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Cologne police accused of racial profiling for New Year celebrations

Security in the German city was increased following terror attacks in Europe and last year's mass sexual assaults
Policemen talk to visitors at the main train station in Cologne (AFP)

Police in the German city of Cologne said Sunday a heavy security presence on New Year's Eve prevented a repeat of last year's mass sexual assaults, while denying accusations of racial profiling.

More than 2,000 police were deployed, over 10 times last year's number, in the western city where a year ago hundreds of women were assaulted and robbed, mostly by men described as of Arab and North African origin.

This year police at the flashpoint central railway station and on trains targeted large groups of men of North African origin, checked the identity papers of over 900 people, and ordered many of them to leave the area, police said.

The focus on people from North African countries sparked protests on social media, as did an overnight police tweet that said checks were ongoing of hundreds of "Nafris" - police jargon for North Africans.

News site Spiegel Online, in an article headlined "What is a 'Nafri' please?" - quoted a police spokesman as saying the term was used in an effort to keep the Twitter message short.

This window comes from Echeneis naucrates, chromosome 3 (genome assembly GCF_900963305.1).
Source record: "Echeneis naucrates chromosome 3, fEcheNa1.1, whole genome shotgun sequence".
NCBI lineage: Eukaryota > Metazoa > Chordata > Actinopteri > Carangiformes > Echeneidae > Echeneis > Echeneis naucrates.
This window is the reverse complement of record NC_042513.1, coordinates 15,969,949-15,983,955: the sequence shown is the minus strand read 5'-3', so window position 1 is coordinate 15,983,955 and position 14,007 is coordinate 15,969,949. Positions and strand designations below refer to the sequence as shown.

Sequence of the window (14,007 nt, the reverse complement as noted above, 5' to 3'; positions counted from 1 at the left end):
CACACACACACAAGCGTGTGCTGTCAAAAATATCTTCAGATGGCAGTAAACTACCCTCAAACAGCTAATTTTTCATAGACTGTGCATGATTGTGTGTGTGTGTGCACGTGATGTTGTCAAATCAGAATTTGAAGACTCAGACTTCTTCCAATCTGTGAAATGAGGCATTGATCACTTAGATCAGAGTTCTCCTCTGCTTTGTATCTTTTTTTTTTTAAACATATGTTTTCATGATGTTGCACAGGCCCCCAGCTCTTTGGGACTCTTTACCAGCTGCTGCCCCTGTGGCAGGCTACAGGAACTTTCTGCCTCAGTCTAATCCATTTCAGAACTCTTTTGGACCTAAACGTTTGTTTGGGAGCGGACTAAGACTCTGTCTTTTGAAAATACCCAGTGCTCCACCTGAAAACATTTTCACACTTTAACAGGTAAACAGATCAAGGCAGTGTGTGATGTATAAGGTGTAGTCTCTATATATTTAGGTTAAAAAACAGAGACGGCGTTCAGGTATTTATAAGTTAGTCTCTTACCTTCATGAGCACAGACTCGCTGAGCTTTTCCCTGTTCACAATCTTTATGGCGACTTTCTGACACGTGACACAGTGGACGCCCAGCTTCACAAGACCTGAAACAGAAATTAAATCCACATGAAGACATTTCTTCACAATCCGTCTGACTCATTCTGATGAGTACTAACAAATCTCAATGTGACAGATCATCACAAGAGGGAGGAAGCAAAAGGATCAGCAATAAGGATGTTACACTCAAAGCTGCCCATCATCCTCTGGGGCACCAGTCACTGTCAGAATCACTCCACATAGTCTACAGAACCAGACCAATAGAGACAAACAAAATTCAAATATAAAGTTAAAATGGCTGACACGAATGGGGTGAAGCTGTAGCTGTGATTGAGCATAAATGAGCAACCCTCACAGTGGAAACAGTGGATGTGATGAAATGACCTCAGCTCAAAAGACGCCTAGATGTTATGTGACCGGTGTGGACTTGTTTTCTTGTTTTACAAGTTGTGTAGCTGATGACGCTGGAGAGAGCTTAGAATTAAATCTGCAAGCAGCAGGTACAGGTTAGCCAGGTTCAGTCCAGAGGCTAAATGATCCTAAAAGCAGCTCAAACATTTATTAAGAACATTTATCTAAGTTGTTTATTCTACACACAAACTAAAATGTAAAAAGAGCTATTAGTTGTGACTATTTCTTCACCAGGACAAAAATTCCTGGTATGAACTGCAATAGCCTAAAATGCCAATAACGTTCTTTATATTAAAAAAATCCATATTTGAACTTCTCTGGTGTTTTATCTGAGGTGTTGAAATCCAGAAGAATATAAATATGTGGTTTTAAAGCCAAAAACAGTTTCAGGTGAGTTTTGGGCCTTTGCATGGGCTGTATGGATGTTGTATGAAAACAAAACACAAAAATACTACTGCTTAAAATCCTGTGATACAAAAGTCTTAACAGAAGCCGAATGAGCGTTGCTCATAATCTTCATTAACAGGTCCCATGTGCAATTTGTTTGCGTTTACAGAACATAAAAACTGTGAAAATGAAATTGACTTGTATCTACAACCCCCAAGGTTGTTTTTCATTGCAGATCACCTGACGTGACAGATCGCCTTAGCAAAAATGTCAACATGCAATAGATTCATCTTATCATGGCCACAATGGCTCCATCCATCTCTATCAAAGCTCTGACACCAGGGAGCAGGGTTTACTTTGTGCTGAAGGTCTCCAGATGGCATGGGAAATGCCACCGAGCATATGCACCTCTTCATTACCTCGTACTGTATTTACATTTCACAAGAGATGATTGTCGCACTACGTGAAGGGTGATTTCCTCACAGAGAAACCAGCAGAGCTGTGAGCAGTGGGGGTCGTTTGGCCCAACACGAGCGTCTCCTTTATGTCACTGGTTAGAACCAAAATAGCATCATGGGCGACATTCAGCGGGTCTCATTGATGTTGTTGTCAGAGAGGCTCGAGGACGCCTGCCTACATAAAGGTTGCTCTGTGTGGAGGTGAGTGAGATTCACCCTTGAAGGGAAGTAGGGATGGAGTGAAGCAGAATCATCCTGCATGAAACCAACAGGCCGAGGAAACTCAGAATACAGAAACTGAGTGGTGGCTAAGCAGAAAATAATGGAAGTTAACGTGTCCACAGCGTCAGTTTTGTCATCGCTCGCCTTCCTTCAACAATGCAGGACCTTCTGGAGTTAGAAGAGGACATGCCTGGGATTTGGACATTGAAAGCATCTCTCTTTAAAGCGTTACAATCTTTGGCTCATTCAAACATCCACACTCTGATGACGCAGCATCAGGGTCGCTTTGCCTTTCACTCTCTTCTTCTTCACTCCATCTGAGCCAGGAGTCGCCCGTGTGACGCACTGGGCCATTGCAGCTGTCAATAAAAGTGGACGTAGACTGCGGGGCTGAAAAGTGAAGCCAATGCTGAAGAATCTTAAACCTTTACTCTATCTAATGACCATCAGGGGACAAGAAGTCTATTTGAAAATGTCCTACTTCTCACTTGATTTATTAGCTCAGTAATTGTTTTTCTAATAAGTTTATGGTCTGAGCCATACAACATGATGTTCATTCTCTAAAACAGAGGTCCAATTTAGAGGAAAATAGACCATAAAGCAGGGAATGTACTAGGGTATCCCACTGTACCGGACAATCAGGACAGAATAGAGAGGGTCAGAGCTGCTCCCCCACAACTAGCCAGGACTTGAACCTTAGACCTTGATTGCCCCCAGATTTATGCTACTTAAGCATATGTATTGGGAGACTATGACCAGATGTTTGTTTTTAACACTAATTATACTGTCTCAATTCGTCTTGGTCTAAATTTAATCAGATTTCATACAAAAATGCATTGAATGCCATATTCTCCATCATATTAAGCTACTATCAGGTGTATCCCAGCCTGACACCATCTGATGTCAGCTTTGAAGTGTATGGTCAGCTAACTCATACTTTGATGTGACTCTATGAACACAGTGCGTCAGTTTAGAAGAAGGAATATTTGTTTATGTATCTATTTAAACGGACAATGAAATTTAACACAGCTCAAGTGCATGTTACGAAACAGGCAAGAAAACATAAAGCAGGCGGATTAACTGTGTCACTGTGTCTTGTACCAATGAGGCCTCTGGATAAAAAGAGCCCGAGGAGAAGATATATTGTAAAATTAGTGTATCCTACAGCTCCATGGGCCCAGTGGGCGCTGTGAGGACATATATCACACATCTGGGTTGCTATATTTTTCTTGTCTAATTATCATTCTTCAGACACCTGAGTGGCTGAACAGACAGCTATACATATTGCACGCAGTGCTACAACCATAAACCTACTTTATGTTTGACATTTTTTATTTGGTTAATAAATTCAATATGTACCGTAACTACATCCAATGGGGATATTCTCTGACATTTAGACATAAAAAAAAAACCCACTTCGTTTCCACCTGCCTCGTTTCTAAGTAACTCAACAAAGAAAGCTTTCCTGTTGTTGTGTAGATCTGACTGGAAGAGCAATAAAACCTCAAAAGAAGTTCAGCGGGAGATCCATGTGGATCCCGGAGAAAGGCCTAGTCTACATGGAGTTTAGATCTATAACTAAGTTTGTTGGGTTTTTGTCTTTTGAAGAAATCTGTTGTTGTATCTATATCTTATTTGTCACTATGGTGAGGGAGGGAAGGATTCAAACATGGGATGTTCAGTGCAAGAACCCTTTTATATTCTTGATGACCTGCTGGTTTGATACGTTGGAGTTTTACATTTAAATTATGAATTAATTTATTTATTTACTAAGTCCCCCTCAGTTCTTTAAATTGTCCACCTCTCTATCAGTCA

Green party co-chair Simone Peter questioned the legality of police tactics.

"It raises the question of proportionality and legality when around 1,000 people were checked and partially detained based on their appearance alone," Peter told the Rheinischen Post, though she also said that the heightened security had probably prevented further attacks.

READ: What the Cologne attacks tell us about Europe

City police chief Juergen Mathies denied social media criticism of "racial profiling," arguing that many of those who were checked had acted in an "aggressive" manner.

"I reject such criticism," he told reporters. "The clear aim ... was to prevent similar events to those of last year."

He said of the 650 people who were subjected to identity checks, almost all were from North African countries

"Their characteristics were such that potential crimes could indeed be expected," he added, according to AP.

At the Cologne railway station square, across from the city's iconic cathedral, authorities also banned fireworks, all bags were checked and new high-definition video cameras provided a live feed to police headquarters.

In the capital Berlin, too, police reported a relatively normal New Year's Eve night as thousands of revellers rang in 2017 at the landmark Brandenburg Gate.

Following a 19 December attack in which a truck ploughed through a Berlin Christmas market and 12 people died, the mass event was shielded by concrete barriers and guarded by police carrying automatic rifles.